Having declared myself an Ottawa Bach Choir groupie more than a year ago, I was more than a little distressed when illness kept me from hearing any of their concerts last season.
A few nights ago I went to Dominion-Chalmers to hear Lisette Canton lead the choir in a performance of what many consider the greatest choral work ever written, Bach’s Mass in B minor. I brought the greatest enthusiasm with me and the music was uplifting. Unfortunately, I had to leave at the intermission for a number of reasons, not the least of which was a coughing spell that began near the end of the Gloria and lasted for the rest of the evening. And let me tell you, that was a huge disappointment.
I tried to console myself with the knowledge that in its original form the Kyrie and Gloria were all there was to this mass. It was what Bach and his contemporaries called a Lutheran Mass. I didn’t find that line of thinking too satisfying, though, so I put on a recording when I got home, starting with the Credo. It wasn’t the same. What I’d heard from the OBC was more engaging. That would be in part because it was a live performance and I was close to the stage, but the singing and playing were really special on their own account.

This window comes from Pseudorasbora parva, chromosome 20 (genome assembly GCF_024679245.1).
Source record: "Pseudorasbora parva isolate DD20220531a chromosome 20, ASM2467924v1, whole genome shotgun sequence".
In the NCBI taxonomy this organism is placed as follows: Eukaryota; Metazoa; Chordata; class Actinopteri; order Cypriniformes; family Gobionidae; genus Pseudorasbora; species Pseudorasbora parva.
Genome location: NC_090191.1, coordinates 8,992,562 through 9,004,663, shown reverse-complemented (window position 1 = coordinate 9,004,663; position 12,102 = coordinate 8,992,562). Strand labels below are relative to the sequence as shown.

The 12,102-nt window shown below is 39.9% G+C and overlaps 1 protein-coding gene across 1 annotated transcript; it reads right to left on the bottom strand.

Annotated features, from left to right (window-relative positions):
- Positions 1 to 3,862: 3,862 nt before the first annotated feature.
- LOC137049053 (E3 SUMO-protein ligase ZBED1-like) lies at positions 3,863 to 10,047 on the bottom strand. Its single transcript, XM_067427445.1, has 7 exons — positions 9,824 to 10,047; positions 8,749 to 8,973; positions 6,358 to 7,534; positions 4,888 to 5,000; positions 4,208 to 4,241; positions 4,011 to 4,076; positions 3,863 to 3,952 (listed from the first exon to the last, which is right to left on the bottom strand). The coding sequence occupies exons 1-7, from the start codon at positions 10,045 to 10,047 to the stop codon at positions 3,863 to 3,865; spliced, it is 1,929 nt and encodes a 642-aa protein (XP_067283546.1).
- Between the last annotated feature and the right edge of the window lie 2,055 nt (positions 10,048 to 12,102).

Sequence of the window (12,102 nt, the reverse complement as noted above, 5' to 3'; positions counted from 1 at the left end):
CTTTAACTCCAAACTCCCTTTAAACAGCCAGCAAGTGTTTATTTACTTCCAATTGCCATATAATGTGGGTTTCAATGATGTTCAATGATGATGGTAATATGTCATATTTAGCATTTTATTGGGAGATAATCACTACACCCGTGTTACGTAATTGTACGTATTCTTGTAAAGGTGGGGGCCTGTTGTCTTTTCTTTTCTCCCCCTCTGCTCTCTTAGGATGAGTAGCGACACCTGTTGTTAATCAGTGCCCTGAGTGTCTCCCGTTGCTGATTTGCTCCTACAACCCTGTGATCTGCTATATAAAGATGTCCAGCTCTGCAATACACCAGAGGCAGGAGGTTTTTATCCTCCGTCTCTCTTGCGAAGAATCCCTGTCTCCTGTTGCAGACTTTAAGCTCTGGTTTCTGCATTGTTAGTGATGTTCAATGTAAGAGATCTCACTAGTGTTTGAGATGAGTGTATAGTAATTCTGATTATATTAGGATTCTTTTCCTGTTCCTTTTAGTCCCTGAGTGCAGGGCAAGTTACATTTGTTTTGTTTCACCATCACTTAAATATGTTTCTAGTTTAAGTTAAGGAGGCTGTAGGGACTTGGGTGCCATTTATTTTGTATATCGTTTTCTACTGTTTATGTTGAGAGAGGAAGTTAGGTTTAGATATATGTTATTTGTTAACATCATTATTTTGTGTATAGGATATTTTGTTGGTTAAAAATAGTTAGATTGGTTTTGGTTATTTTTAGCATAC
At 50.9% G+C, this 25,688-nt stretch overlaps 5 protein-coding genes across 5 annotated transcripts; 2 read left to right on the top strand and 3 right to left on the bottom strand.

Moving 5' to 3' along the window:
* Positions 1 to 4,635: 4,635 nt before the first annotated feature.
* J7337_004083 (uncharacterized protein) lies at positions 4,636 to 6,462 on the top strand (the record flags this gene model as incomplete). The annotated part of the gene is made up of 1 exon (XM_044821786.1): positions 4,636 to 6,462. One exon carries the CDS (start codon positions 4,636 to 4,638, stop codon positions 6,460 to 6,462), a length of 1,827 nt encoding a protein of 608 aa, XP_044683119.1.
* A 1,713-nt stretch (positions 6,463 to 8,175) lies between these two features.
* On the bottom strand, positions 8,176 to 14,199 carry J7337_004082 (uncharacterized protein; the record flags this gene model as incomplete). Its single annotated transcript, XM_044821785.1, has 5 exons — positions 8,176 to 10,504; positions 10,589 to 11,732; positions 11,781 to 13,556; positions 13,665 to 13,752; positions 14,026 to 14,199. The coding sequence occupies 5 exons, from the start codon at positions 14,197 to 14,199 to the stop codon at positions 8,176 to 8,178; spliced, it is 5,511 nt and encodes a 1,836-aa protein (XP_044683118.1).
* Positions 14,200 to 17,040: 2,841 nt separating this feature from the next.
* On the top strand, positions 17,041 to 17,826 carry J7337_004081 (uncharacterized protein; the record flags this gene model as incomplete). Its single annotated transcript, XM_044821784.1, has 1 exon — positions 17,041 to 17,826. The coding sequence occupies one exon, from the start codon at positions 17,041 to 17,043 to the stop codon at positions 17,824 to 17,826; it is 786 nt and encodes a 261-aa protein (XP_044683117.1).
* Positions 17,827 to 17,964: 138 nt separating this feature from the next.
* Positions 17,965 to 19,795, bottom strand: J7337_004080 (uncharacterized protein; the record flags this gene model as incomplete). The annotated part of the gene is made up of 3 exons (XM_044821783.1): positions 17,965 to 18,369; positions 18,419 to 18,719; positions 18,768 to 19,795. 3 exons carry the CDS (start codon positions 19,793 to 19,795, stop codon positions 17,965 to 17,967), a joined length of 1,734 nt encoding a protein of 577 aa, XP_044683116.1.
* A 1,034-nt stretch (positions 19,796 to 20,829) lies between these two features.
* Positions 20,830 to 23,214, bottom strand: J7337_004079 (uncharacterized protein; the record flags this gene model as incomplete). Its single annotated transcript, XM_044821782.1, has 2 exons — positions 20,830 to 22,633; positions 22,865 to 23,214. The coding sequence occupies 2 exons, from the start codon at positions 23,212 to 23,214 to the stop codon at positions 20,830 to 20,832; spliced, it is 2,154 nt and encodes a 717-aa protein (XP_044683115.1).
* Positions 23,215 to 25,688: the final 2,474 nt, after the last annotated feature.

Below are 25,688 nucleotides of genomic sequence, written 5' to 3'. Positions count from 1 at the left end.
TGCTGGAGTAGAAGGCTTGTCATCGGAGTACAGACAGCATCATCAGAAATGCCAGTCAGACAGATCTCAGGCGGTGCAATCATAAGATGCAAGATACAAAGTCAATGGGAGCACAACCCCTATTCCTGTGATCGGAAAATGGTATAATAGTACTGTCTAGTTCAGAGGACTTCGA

Aside from the choir’s customary virtues, there was an excellent team of soloists: countertenor Daniel Taylor, Soprano Agnes Zsigovics, tenor Jacques-Olivier Chartier and bass-baritone Daniel Lichti were the ones I heard. If I’d stayed after intermission I would also have heard mezzo-soprano Rebecca Claborn and baritone Geoffrey Sirett.
The Ensemble Caprice Baroque Orchestra, authentic right down to the valveless horns and trumpets, provided the accompaniment. In all, even the incomplete Mass in B minor was a musical inspiration.